That’s a good question. If anything, it has enhanced our mission. We are three guys from three different races as well as different musical backgrounds. In theory, the three of us shouldn’t work well together because we all speak a different musical language and are culturally quite distinct, but that is why it does work. That embrace of differences and celebrating mixing those styles is what makes it so distinctive and interesting and fun.
The world would be blander if we all looked and sounded the same with no crossover, or with everyone in their own separate place. Pop music is a great way to fuse genres, to learn about other cultures and nationalities and styles and people. Alex is Chinese and rightly proud of his rich heritage, Cookie is British of proud Jamaican descent and my family is English / Welsh going back hundreds of years but I was born in Australia and grew up in Hong Kong so have always been international in outlook.
Was there a plan to tour with the new album, and will that go ahead at some point in the future?
We had plans for a live show to launch the album but had to delay that. We were still discussing tour possibilities when the pandemic hit. But fundamentally, yes we want to get back on the road for sure! Meanwhile, the lockdown videos will have to suffice! Fortunately we filmed our last major music video for the album, for Possibilities, just days before the lockdown, so had that to release this year at least.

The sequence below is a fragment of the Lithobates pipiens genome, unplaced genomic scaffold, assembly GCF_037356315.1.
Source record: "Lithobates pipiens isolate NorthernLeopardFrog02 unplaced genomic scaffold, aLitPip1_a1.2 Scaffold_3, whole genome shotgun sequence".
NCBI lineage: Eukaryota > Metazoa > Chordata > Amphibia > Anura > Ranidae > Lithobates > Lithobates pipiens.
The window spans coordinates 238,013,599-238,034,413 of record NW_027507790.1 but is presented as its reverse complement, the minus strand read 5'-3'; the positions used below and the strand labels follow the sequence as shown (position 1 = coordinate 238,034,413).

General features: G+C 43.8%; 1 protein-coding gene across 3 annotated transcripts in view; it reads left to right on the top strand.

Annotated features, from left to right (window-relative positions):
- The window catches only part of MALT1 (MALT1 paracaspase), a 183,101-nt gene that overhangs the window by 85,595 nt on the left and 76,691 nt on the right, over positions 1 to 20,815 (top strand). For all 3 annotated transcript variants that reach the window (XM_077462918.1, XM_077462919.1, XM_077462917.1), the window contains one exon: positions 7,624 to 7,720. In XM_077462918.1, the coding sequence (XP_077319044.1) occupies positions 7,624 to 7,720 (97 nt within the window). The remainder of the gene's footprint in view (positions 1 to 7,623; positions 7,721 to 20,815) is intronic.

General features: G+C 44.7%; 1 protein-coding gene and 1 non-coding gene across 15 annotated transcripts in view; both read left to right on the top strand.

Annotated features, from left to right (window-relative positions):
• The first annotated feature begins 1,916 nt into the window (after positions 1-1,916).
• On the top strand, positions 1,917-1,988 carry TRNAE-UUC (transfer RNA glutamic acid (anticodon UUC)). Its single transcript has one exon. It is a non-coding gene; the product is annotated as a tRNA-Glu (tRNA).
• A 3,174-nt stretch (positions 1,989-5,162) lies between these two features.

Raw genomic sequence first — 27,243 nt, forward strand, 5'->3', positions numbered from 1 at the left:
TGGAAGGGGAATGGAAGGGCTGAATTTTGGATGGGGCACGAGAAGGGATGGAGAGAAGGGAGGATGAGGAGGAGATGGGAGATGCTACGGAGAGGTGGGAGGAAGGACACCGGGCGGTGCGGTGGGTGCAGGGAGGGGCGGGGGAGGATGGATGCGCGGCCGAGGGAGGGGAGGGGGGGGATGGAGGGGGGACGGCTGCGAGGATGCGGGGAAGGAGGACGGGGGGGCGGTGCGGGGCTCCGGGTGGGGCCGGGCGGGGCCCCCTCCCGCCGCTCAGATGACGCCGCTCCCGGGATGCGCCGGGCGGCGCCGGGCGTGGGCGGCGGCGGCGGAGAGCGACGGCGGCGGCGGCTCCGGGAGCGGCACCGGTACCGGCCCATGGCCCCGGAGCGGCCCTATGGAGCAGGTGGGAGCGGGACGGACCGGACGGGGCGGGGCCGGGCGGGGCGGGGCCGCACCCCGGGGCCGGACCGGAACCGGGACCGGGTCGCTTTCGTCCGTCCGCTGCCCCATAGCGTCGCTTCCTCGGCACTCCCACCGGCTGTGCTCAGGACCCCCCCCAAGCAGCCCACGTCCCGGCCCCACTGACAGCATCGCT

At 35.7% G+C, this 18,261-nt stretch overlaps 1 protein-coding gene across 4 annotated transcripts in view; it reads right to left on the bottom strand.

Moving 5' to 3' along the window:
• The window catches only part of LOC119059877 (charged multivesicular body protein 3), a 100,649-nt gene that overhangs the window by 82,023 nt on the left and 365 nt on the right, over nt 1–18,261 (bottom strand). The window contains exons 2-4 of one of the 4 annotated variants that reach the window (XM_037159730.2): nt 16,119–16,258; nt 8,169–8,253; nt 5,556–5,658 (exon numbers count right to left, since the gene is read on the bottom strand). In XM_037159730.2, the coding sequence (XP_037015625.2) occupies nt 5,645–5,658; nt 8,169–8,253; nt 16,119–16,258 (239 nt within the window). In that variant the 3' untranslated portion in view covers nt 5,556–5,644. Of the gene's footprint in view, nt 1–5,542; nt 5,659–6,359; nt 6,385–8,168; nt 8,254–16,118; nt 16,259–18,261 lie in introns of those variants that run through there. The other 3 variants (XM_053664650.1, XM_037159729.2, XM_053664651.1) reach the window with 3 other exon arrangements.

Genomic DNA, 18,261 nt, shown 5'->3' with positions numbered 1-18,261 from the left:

It’s likely that the live music scene will be quite different for the foreseeable future. Pandemic aside for a moment though – What would you change about the music industry if you could?
There should be more opportunities for emerging artists. With the reduced revenue coming to major labels, there is more limited capital to invest in new talent so you have to do a lot yourself to get their attention, but even then that’s challenging if there aren’t more platforms to gain exposure – not just The Voice, but opportunities for bands like ours to be showcased and get a reaction from music lovers. And not just labels, but live music promoters too. Social media is great, but saturated. Ploughing your own furrow is immensely challenging!
Is there a dream venue or event in mind to perform at?
The Royal Albert Hall for one!
Which song would you choose to play for a new listener who only has time for one?
Tricky because they all mean so much to us for different reasons. But probably Possibilities, the opening track because for us it’s perhaps the most perfect recording of us, as well as the best representation of where we have reached in our journey so far, being the last song that was written.
What’s the best piece of advice you were ever given as a band?
We met a world-renowned music producer who said, “Write something only you guys can write – never try to replicate anything anyone else has done. That’s the only way to stand out and have your own sound”. That gave us the confidence to double-down on what we’ve been doing!
Is there anything else you’d like to say?
Just thanks for your great support over the years – it’s so gratifying to have what we do analysed so carefully and appreciated for what it is! Means we’re not completely crazy!
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A big thank you to James for taking the time to offer up such insightful, honest answers. The new album is out now – Download it via iTunes. Find & follow Magazine Gap on Facebook, Twitter & Instagram. Visit their Website for more information.